What happened with the Belinda Goodman character was that a Hungarian name simply came to me, so I went ahead and stuck it in, replacing Belinda with Eva. But being very late when I posted the story I forgot to go back and make the changes or make note of them here in the blog. Sorry for the oversight and I apologize for any confusion. Also, my thanks to Nonie who pointed it out to me.

Thanks, Nonie!

Sorry everybody!

See you all soon!

Tristan

Workshop News!!

Greetings, Alpheans!

Attended the bi-weekly Clearwater Writers’ Meetup tonight. One of the things we do is go around the group and read ten minutes’ worth of our writing for the other members of the group to critique. I read the first two scenes of the draft (now called Chapter 1) at the last meeting so tonight I began at Chapter 2. In the ten minutes I was allotted, I read the first two scenes and got about halfway through the third (and final) scene of the second chapter. What can I say about the feedback other than that it warmed my heart to hear my work so well-received by other writers. I dare not be so effusive as to show outwardly the depth of my appreciation and gratitude out of concern for generating embarrassment on both their part and mine, but inwardly I can scarcely contain the joy I feel when people enjoy my writing.

The story itself seems to be getting the most praise. Tonight’s reading revealed the vampires’ ability to assume the identities of specific people by consuming their blood and changing their shape to physically match a person using their blood as template. Everyone seemed to agree that it was a very unique twist on more traditional vampiric abilities. They did not see it coming and felt that I did a good job of revealing it. On a more technical note, cutting away from Zsaka at the moment she first becomes stuck in the tunnel to focus on the events taking place concurrently in the castle above her was also well-liked.

The encouragement I’m getting from everyone has been critical to my ability to continue writing. I really can’t express the amount of gratitude I feel toward every single one of you who are interested enough in my writing to follow it and cheer me on. If this book ever gets published it will be because of all of you; because you refused to allow me to quit. I hope it isn’t too premature to thank you for it now at the time when I am the lucky beneficiary of your generous praise and criticism. I also hope that by cheering your efforts to push me onward that you won’t stop doing so when I hit future rough patches.

So, now I’m going to take the momentum from tonight’s meeting and see if I can channel it into some words.

Thanks again,
Tristan

A funny thing happened on the way to writing the last Prologue scene…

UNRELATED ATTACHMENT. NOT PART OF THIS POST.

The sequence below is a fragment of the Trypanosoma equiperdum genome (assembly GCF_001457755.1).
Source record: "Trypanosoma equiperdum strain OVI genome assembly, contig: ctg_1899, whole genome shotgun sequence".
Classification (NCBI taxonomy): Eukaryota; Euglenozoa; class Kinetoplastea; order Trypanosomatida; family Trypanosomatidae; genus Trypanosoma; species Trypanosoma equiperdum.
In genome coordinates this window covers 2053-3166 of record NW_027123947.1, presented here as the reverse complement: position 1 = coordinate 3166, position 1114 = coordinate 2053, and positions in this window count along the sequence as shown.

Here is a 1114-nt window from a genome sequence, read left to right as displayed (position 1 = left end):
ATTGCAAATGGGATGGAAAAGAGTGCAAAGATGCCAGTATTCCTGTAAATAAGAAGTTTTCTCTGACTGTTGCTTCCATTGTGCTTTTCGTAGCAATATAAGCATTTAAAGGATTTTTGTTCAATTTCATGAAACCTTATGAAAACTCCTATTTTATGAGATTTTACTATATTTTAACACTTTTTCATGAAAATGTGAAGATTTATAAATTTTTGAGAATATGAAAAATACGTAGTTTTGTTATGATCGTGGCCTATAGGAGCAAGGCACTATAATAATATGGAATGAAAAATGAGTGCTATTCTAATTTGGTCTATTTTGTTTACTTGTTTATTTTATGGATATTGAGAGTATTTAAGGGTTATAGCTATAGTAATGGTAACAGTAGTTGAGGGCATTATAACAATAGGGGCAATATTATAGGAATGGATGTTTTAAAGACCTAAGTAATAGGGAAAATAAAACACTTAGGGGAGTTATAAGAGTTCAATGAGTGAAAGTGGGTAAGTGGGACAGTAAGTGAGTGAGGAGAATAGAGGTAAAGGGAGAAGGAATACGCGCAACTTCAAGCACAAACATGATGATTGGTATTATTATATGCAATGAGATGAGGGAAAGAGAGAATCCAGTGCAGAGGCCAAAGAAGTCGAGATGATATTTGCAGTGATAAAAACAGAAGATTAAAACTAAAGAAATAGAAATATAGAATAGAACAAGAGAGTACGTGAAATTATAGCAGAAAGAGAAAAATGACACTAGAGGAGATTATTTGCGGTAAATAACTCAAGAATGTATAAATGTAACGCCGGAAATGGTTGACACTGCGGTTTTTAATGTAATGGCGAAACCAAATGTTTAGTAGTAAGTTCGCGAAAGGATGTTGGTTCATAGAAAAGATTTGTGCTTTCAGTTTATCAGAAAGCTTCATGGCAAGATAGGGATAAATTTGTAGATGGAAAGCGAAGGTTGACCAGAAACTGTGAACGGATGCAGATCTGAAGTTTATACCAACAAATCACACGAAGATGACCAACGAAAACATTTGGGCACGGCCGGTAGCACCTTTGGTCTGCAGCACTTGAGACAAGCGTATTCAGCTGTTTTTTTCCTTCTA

[Editor’s Note: This blog entry was written when the content which is now Chapters One through Three was originally going to be the Prologue. But the “Prologue” ran far too long to be a Prologue so I made it the start of the book.  So, the “problem” I complained about in this blog entry was resolved.]

I told some of you that the Prologue was going to comprise 6 scenes and that the scene I was currently working on was the sixth and final scene, bringing the Prologue to a conclusion. Well, it appears that the book has made a liar of me. I just finished the sixth scene and the introductory story of the Prologue just isn’t done. I have this sinking impression that any editor worth their salt would tell me to cut this Prologue in about half, but I hope not because if I have to trim this Prologue as drastically as all that, then I’d probably rather shove an icepick in my eye.

One more scene ought to do it, and before I get to that I’ll go ahead and post Scene Six. It turned out to be a bit more action-oriented than I thought it would be as I sat down to write it. I had in mind an almost Currier & Ives / Norman Rockwell feel for the scene and it did start out that way, but sometimes when you’re writing characters do what the hell they want and things happen that you never considered when you started. And, well, it just happened to me. And now I can safely push the spotlight away from myself and put it where it truly belongs – on the story itself. This story is wanting to be told, it is demanding to be told, and it will be told; but I was foolish to ever think that this was my story or my talent that was creating it. It’s as if this story exists already as a thing and it is simply using me to bring itself into the world. It may be my fingers on the keyboard but I’ve just realized that I’m simply along for the ride, same as you.

I wonder what the hell these people are going to do next…